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December 5
1938 - Supervisors award construction contract for jail at Wayside Farms in Castaic (later called Pitchess Detention Center). [story]
Wayside


By Bianca Bruno

SAN DIEGO – A federal judge Tuesday questioned what harm the government would face if it had to implement a pending settlement agreement to grant asylum interviews to families separated at the U.S.-Mexico border under the since-abandoned zero-tolerance immigration policy.

U.S. District Judge Dana Sabraw heard from attorneys for the families and government concerning a new schism in the ongoing litigation – consolidated in the Southern District of California – over the separation of more than 2,600 mostly Central American families at the U.S.-Mexico border.

Last week, attorneys representing the families filed an emergency motion to implement the settlement agreement the parties reached last month. Although Sabraw granted preliminary approval to the agreement, a final approval hearing is not scheduled until Nov. 15.

The families’ attorneys say they entered into the settlement based on the government’s representation it would begin to conduct asylum interviews for families who wanted to remain detained while pursuing legal means to remain in the U.S. rather than be deported.

But the government hasn’t begun to process their applications, and at least 40 families have opted for deportation “because they simply could not wait in detention for any longer,” according to their attorneys.

On Tuesday, Sabraw asked Justice Department attorney Scott Stewart how the government would be harmed if it started conducting asylum proceedings pending final approval of the settlement agreement next month.

“The settlement in this case is well-postured for approval,” Sabraw said. “What would the prejudice be to the government in at least starting some of these orientations and hearings? Wouldn’t it just be a loss of government resources? I’m not understanding what the prejudice would be.”

Stewart recognized that “it is a very costly, burdensome thing for the government to hold people in detention” but said “finality of the class resolution are key pieces for the government” and that it “[has] a problem” implementing the asylum agreement under an emergency briefing schedule.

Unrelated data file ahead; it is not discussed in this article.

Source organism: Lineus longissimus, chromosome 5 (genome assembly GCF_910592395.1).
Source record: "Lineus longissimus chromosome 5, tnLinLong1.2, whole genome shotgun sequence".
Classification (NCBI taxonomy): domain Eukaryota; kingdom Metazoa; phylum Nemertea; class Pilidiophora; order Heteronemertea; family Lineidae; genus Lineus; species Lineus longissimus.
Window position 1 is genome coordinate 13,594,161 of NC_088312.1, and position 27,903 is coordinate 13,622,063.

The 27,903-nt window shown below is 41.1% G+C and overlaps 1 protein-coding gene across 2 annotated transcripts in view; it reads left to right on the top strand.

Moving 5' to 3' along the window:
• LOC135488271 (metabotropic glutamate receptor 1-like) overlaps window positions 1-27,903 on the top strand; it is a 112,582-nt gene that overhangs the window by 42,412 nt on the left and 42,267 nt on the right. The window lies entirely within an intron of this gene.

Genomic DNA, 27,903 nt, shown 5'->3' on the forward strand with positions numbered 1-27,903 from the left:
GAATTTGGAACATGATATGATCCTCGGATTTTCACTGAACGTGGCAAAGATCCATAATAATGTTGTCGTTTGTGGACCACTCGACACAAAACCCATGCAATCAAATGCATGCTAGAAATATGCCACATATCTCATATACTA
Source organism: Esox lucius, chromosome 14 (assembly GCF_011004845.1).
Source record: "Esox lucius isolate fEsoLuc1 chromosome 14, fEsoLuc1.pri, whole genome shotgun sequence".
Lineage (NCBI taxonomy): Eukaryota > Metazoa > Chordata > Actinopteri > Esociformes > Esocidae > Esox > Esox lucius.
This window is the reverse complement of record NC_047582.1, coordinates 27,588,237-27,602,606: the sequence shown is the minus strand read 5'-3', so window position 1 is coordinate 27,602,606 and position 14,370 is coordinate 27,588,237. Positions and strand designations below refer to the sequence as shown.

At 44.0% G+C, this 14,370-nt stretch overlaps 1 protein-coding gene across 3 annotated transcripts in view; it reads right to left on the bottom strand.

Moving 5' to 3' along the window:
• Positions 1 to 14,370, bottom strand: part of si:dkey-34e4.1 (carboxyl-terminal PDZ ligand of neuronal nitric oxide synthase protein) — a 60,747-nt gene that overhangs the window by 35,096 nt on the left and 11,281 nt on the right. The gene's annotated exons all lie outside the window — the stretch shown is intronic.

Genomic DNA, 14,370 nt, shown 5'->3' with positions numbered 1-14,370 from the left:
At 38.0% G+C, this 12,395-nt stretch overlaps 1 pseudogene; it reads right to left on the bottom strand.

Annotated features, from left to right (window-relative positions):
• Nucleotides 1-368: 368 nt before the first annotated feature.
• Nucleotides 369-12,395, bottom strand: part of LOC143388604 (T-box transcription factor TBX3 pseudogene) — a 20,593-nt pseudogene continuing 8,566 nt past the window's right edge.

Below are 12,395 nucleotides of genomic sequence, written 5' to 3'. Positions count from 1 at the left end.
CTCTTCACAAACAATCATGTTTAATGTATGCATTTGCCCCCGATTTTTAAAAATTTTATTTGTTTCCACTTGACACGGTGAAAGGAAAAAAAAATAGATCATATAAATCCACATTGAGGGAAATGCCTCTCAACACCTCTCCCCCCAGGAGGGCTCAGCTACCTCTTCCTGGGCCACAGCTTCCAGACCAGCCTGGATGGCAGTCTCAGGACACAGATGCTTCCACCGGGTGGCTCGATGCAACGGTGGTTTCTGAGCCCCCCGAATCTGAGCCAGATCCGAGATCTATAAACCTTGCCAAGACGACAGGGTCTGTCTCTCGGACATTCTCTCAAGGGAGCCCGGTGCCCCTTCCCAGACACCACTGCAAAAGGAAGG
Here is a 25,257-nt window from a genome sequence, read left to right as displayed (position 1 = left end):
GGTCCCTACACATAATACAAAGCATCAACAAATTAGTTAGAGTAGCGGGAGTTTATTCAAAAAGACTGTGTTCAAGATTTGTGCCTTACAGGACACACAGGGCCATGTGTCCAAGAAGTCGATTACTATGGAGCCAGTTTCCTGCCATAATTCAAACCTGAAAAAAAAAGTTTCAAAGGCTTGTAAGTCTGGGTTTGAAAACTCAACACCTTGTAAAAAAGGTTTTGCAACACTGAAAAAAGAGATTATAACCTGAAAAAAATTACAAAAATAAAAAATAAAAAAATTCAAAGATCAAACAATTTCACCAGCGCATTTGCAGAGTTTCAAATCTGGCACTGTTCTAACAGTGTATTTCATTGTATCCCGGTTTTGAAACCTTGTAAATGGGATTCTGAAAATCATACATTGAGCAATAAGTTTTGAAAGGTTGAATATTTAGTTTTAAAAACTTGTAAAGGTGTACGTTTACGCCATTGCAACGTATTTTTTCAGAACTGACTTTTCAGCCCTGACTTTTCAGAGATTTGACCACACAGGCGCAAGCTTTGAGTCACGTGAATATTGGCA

“The government needs to be careful,” Stewart said, noting one objection to the settlement has already been filed with another possible objection coming from a small group of people wanting to be included in it.

Class attorney Justin Bernick of Hogan Lovells in Washington, D.C. told Sabraw via teleconference they “heavily relied” on the government’s representation it would “get moving” on implementing the asylum process when the agreement was negotiated.

Bernick said 60 people have signed the settlement waiver holding them in detention pending the processing of their asylum claims. He said his clients believed they would start the asylum process within days of signing the form.

“This is not going to open Pandora’s box. We are bound by this agreement,” Bernick said. He pointed out the families are “entitled to these interviews anyway by statute” and said moving forward with the asylum interviews “could help conserve government resources.”

But Stewart contended that “ordering the government to immediately implement the agreement in the absence of final approval represents a significant legal risk.”

Still, Stewart said the government is willing to move forward in implementing the settlement agreement “as appropriate.” When Sabraw asked if the 60 people could move forward on their asylum claims, Stewart said they “likely could.”

Bernick retorted that the class relied on the “same language Stewart used on how to move forward” during the settlement negotiations “but that has not materialized.”

Sabraw indicated he will issue a “short and to-the-point” order on the emergency motion soon. He scheduled the next status conference for Nov. 9, expressing hope that a “final accounting” of reunified families will bring the case to a close “during this time frame.”

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